St. Hedwig's Catholic Church

St. Hedwig's Catholic Church

3245 Junction in Southwest Detroit near where Cadillac's
Clark Avenue plant was located

One of major reasons to visit and tour Detroit is to see the impressive and architecturally significant buildings that are located throughout the entire city, not just in the downtown area. Is there any more attractive testimony to the faith of Polish immigrants, their success in the USA and their interest in impressive architecture than St. Hedwig's Church?

St. Hedwig's was the third Polish parish established on Detroit's west side. Bishop Foley appointed Father John Mueller pastor on July 3, 1902. St. Casmir's was the first Polish parish on the west side, founded in 1882—even before Sweetest Heart of Mary. And then St. Francis de Assisi was the second Polish parish on the west side established in 1889. As frequently happened in Detroit and elsewhere, Polish Catholics disagreed strongly with the bishop. St. Hedwig's Parish was dissolved in 1905 until a new group of priests more loyal to Detroit bishops—Polish Franciscans—were recruited to staff and manage St. Hedwig's Parish. Father Eustace Bartoszewicz was appointed pastor in 1912, and five years later, the magnificent church that you see was completed. Later, the parish established a large elementary school and then a high school that survived for 49 years until the out-migration of Poles and others from this neighborhood led to its closing. The elementary school closed five years later. Perhaps surprisingly, this neighborhood became a destination point for newly-arriving immigrants from Mexico. The priests of the parish, rather than offering Mass in Polish as they did a century ago, now serve the needs of their Spanish-speaking parishioners. Interestingly, the parish school is still an educational facility now managed by the city's public school system and offering instruction to Spanish-speaking students.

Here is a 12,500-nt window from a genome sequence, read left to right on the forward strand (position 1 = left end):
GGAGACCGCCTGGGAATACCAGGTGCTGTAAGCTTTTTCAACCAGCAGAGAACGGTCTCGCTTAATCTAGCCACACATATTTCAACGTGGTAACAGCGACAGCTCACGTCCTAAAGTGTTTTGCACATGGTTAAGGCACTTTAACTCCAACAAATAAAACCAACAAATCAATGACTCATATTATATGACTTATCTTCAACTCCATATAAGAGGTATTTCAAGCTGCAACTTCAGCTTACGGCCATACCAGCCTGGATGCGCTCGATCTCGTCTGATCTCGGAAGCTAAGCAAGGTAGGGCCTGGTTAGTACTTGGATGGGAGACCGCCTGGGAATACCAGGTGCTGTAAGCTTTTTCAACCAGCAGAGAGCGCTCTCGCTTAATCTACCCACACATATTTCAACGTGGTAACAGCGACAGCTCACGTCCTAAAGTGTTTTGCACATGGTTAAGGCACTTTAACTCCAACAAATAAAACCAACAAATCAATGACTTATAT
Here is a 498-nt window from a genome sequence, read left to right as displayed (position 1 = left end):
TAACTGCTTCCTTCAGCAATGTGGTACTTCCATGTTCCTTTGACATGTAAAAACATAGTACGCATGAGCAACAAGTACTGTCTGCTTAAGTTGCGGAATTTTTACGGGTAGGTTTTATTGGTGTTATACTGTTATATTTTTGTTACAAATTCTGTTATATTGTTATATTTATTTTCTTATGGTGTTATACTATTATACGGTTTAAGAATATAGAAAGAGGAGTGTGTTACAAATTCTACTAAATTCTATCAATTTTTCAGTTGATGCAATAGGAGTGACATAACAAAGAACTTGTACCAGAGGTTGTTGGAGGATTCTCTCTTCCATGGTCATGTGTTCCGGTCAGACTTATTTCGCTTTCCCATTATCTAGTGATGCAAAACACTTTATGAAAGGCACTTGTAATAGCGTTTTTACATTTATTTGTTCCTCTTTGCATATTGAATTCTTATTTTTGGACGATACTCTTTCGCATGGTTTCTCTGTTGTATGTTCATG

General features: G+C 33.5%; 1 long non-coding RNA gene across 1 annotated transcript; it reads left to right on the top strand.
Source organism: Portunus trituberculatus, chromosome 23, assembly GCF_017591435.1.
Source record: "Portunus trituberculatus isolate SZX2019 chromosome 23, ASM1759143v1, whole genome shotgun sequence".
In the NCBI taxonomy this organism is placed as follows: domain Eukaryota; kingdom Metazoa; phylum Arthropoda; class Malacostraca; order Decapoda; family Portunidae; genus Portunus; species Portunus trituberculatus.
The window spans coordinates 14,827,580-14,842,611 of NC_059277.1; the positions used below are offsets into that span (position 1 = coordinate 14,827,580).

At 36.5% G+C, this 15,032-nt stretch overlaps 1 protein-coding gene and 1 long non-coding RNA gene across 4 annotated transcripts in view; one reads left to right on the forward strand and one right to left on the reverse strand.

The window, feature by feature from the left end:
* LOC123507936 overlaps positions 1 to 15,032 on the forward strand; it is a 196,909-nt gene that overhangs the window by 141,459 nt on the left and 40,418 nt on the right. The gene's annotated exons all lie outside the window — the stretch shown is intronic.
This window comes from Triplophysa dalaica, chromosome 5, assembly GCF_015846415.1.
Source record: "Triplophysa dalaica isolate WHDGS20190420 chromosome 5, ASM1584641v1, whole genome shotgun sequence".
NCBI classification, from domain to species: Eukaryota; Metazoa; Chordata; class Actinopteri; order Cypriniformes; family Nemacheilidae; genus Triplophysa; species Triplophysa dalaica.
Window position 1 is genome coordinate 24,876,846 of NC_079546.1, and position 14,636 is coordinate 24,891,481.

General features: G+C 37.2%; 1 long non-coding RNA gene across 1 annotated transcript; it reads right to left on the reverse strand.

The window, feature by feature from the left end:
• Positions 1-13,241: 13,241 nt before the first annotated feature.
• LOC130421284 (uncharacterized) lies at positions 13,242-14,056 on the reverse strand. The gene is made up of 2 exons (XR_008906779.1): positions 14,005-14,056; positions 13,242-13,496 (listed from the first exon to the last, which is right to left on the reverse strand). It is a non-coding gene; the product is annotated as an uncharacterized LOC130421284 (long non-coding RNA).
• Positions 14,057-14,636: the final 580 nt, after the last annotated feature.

St. Hedwig, born in 1174, was the daughter of Count Berthold IV of Andechs in Bavaria. She was educated at a monastery in Kitzingen, and at age 12, married Duke Henry of Silesia. She founded a monastery in Trebinitz and then, with Duke Henry's assistance, established numerous hospitals and monasteries. She apparently also acted as peacemaker. She died in Trebintz, Poland on October 15, 1243. Many miracles were attributed to her and the Catholic Church canonized her as a saint in 1267—just 24 years after she died. She is the patroness of Silesia.

Architect: Henry J. Rill
Mason: Joseph Nowakowski
Date of Completion: Thanksgiving Day, 1916
Photo: July, 2002, Ren Farley
Use in 2002: Catholic Church serving a Mexican immigrant population in Detroit

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